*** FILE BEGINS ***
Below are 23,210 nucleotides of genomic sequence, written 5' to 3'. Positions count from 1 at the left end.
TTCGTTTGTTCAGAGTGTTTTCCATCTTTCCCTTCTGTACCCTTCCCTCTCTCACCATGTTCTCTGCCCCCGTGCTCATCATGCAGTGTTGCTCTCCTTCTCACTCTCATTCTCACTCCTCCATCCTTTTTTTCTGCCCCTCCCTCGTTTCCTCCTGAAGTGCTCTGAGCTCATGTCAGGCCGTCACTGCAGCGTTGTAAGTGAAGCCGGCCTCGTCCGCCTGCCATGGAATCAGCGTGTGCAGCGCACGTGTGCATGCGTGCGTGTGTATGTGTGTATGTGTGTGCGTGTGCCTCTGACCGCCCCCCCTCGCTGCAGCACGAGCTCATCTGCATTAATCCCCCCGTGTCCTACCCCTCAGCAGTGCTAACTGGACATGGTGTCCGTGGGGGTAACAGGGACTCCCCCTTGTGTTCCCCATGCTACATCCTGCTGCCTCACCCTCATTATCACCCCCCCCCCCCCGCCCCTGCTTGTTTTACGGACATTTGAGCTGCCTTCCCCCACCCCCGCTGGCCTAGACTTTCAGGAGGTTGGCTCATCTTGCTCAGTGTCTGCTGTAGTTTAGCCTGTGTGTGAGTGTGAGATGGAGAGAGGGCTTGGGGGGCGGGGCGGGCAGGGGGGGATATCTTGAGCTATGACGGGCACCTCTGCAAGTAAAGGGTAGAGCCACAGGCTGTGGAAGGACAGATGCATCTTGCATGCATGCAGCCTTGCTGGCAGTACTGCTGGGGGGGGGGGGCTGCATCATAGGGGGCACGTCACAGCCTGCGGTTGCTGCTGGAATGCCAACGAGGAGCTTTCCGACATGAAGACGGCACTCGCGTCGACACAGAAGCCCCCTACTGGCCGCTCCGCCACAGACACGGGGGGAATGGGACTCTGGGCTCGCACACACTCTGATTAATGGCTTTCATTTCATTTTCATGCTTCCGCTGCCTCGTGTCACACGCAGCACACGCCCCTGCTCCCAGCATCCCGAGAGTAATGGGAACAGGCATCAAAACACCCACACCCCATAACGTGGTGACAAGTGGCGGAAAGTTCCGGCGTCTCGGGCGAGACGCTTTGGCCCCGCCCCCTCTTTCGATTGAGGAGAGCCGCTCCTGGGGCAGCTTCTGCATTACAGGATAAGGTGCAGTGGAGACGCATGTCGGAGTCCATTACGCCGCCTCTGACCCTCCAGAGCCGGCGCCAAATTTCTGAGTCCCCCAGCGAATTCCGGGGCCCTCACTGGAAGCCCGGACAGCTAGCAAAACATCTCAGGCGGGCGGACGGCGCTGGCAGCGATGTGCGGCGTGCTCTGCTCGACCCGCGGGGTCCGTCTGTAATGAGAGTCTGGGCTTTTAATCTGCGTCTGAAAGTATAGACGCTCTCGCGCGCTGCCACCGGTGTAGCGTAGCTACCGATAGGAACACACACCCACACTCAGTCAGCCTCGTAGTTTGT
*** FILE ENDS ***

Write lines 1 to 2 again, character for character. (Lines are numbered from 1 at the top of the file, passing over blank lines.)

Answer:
Below are 23,210 nucleotides of genomic sequence, written 5' to 3'. Positions count from 1 at the left end.
TTCGTTTGTTCAGAGTGTTTTCCATCTTTCCCTTCTGTACCCTTCCCTCTCTCACCATGTTCTCTGCCCCCGTGCTCATCATGCAGTGTTGCTCTCCTTCTCACTCTCATTCTCACTCCTCCATCCTTTTTTTCTGCCCCTCCCTCGTTTCCTCCTGAAGTGCTCTGAGCTCATGTCAGGCCGTCACTGCAGCGTTGTAAGTGAAGCCGGCCTCGTCCGCCTGCCATGGAATCAGCGTGTGCAGCGCACGTGTGCATGCGTGCGTGTGTATGTGTGTATGTGTGTGCGTGTGCCTCTGACCGCCCCCCCTCGCTGCAGCACGAGCTCATCTGCATTAATCCCCCCGTGTCCTACCCCTCAGCAGTGCTAACTGGACATGGTGTCCGTGGGGGTAACAGGGACTCCCCCTTGTGTTCCCCATGCTACATCCTGCTGCCTCACCCTCATTATCACCCCCCCCCCCCCGCCCCTGCTTGTTTTACGGACATTTGAGCTGCCTTCCCCCACCCCCGCTGGCCTAGACTTTCAGGAGGTTGGCTCATCTTGCTCAGTGTCTGCTGTAGTTTAGCCTGTGTGTGAGTGTGAGATGGAGAGAGGGCTTGGGGGGCGGGGCGGGCAGGGGGGGATATCTTGAGCTATGACGGGCACCTCTGCAAGTAAAGGGTAGAGCCACAGGCTGTGGAAGGACAGATGCATCTTGCATGCATGCAGCCTTGCTGGCAGTACTGCTGGGGGGGGGGGGCTGCATCATAGGGGGCACGTCACAGCCTGCGGTTGCTGCTGGAATGCCAACGAGGAGCTTTCCGACATGAAGACGGCACTCGCGTCGACACAGAAGCCCCCTACTGGCCGCTCCGCCACAGACACGGGGGGAATGGGACTCTGGGCTCGCACACACTCTGATTAATGGCTTTCATTTCATTTTCATGCTTCCGCTGCCTCGTGTCACACGCAGCACACGCCCCTGCTCCCAGCATCCCGAGAGTAATGGGAACAGGCATCAAAACACCCACACCCCATAACGTGGTGACAAGTGGCGGAAAGTTCCGGCGTCTCGGGCGAGACGCTTTGGCCCCGCCCCCTCTTTCGATTGAGGAGAGCCGCTCCTGGGGCAGCTTCTGCATTACAGGATAAGGTGCAGTGGAGACGCATGTCGGAGTCCATTACGCCGCCTCTGACCCTCCAGAGCCGGCGCCAAATTTCTGAGTCCCCCAGCGAATTCCGGGGCCCTCACTGGAAGCCCGGACAGCTAGCAAAACATCTCAGGCGGGCGGACGGCGCTGGCAGCGATGTGCGGCGTGCTCTGCTCGACCCGCGGGGTCCGTCTGTAATGAGAGTCTGGGCTTTTAATCTGCGTCTGAAAGTATAGACGCTCTCGCGCGCTGCCACCGGTGTAGCGTAGCTACCGATAGGAACACACACCCACACTCAGTCAGCCTCGTAGTTTGT